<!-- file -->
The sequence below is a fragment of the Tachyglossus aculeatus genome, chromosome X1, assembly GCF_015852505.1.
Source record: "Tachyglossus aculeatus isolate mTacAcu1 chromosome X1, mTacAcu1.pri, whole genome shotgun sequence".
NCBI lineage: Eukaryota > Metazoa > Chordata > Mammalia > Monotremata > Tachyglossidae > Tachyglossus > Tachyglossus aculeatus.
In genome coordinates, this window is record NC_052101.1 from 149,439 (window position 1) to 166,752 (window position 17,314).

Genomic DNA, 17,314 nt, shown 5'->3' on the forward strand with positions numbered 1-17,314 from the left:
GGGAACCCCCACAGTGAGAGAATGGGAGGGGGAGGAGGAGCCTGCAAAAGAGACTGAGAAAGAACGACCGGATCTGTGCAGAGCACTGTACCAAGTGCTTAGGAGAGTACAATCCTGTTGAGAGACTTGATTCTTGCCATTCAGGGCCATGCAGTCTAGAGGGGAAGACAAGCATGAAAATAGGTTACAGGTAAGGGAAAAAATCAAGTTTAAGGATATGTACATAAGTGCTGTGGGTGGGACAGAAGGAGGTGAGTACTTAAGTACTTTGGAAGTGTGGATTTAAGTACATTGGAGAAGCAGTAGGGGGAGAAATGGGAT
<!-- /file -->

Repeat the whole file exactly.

The sequence below is a fragment of the Tachyglossus aculeatus genome, chromosome X1, assembly GCF_015852505.1.
Source record: "Tachyglossus aculeatus isolate mTacAcu1 chromosome X1, mTacAcu1.pri, whole genome shotgun sequence".
NCBI lineage: Eukaryota > Metazoa > Chordata > Mammalia > Monotremata > Tachyglossidae > Tachyglossus > Tachyglossus aculeatus.
In genome coordinates, this window is record NC_052101.1 from 149,439 (window position 1) to 166,752 (window position 17,314).

Genomic DNA, 17,314 nt, shown 5'->3' on the forward strand with positions numbered 1-17,314 from the left:
GGGAACCCCCACAGTGAGAGAATGGGAGGGGGAGGAGGAGCCTGCAAAAGAGACTGAGAAAGAACGACCGGATCTGTGCAGAGCACTGTACCAAGTGCTTAGGAGAGTACAATCCTGTTGAGAGACTTGATTCTTGCCATTCAGGGCCATGCAGTCTAGAGGGGAAGACAAGCATGAAAATAGGTTACAGGTAAGGGAAAAAATCAAGTTTAAGGATATGTACATAAGTGCTGTGGGTGGGACAGAAGGAGGTGAGTACTTAAGTACTTTGGAAGTGTGGATTTAAGTACATTGGAGAAGCAGTAGGGGGAGAAATGGGAT